Then the birth line plummets as fertility fell nationally. The surviving age cohorts have a tight trend with those birth totals. You can see that the trough in US population today around middle-age is a direct result of low births in the 1970s. But, with time, the generation turns, fertility perked back up a bit, and births rose. The very large 1990–1991 birth cohorts (that’s me!) are associated with a similarly large number of 26–27 year olds in the vintage 2017 estimates.
But there is a positive gap for birth cohorts 1958–2005. That’s due to immigrants who were born in those years. This effect is large: for the 1972–1975 birth cohort, total population is about 25% higher than births were in those years. Since some people born 1972–1975 have died, this means that the net effect of migration has been to add more than one immigrant of those age cohorts to the US for every 4 native-born people in the group.
But How Many Immigrants Per Age Group Are There?
Here I’ll pivot to American Community Survey data and Census samples. Here’s the foreign-born share of the population for 2012–2016 ACS, 2000 Census, and 1950 Census.
Let’s compare 2000 to 2012–2016 first. The foreign-born share has risen dramatically for people over the age of 27 or so, especially people around age 40. The gap you can see there is genuinely striking.
But I want to point out a less-striking but perhaps equally-important gap: the foreign-born share of the population under age 27 or so has fallen. Foreigners make up a smaller share of young people today than they did in 2012–2016. That surprised me when I saw it. This is probably due to much lower illegal immigration, and the general shift towards more Asian immigration. Both of these bias older.
Of course, compared to 1950, the foreign born population share has risen for every age from 0 to mid-50s. Because as we know, in golden-age 1950s America…. foreign-born people made up about a quarter of all retirement-age people.
Again, that surprised me. It makes sense, of course: those people came as young immigrants in the period before the 1920s restrictions. But still, I had not seen the numbers myself before making it that clear that foreigners had an extremely high share of retirees.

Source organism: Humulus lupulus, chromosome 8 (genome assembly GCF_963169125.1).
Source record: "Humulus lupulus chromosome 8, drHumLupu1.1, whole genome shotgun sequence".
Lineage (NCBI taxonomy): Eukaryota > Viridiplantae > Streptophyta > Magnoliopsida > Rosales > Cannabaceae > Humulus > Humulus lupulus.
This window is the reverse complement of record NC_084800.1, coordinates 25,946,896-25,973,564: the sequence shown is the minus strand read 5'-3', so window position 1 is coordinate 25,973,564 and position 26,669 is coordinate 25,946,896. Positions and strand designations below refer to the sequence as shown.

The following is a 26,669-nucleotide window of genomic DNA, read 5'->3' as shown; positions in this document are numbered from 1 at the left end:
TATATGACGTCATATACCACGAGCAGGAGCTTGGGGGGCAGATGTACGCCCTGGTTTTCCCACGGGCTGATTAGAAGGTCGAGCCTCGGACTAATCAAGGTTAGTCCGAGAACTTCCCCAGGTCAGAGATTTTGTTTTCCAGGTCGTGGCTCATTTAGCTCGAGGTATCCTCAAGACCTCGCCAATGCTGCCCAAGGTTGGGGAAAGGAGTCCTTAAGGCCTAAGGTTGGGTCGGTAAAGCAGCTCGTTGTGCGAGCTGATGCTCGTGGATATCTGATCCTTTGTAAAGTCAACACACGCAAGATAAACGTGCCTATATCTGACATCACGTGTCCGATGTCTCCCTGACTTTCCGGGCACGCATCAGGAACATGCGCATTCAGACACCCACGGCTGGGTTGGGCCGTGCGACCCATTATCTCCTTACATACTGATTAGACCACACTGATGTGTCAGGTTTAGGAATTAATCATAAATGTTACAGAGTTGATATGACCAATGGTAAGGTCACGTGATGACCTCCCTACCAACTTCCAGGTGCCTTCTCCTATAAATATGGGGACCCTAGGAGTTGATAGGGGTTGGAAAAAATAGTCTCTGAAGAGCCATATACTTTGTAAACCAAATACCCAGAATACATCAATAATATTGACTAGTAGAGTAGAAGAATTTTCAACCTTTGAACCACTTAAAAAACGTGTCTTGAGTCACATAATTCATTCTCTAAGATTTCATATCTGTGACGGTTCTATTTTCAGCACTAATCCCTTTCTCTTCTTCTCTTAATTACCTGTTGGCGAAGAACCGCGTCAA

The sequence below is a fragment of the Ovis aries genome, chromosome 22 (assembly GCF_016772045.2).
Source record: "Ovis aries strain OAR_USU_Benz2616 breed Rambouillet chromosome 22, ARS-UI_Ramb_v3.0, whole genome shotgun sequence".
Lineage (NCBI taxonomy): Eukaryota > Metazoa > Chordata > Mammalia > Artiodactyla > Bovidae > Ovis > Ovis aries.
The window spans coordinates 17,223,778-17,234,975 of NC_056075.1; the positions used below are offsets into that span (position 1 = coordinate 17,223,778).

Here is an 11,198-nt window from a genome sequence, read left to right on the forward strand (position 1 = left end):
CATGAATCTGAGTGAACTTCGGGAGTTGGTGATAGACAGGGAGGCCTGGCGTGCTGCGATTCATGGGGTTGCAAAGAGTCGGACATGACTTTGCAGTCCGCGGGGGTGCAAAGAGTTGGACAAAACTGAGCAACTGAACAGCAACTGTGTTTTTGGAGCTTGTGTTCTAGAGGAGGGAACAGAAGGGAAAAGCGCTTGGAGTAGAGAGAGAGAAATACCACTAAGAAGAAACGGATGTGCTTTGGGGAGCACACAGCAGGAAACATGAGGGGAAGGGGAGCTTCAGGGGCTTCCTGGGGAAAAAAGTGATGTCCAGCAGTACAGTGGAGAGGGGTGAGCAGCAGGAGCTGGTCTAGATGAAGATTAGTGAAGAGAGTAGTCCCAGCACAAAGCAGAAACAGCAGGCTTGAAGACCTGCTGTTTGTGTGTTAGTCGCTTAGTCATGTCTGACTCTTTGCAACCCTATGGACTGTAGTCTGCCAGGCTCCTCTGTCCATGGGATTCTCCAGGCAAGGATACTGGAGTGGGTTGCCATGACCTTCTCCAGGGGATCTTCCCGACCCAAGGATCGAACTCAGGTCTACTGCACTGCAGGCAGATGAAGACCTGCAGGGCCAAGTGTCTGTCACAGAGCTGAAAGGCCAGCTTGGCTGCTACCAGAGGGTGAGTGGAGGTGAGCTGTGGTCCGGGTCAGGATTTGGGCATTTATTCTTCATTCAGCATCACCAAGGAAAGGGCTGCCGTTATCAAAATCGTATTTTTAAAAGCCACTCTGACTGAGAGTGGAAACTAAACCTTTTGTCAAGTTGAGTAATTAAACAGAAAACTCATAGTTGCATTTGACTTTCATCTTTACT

So let’s look at this another way. Let’s look at the foreign-born-share across time of three age groups: 0 to 25, 26 to 60, and 61 and older. I’ll also do a narrower 30–50 breakout to catch peak working years.
The graph above shows something interesting. On the one hand, the black line shows headline foreign-born population share. In 2016, it is near its highest levels ever, and rising.
But oddly enough, when you look at specific age groups, the story changes. Yes, the foreign-born share of ages 26–60, 30–50, and 60+ are rising. But none are anywhere close to their historic peaks. And when we look at people 25 and younger, not only is the foreign-born share not at a peak, it seems to be falling! So while the national foreign-born share is quite high in aggregate, subgroup shares are somewhat less alarming.
That’s all I’ve got for today. Enjoy Census Data Release Day!
I’m an Advisor at Demographic Intelligence, the nation’s leading producer of rigorous national- and regional birth and marriage forecasts. I’m also a Research Fellow at the Institute for Family Studies, a Senior Contributor at The Federalist, and I write periodically for Vox’s Big Idea column. I’m a native of Wilmore, Kentucky, a graduate of Transylvania University, and also the George Washington University’s Elliott School. My real job is as an economist at USDA’s Foreign Agricultural Service, where I analyze and forecast cotton market conditions. I’m married to a kickass Kentucky woman named Ruth. I am not paid one penny by anybody for this blog post.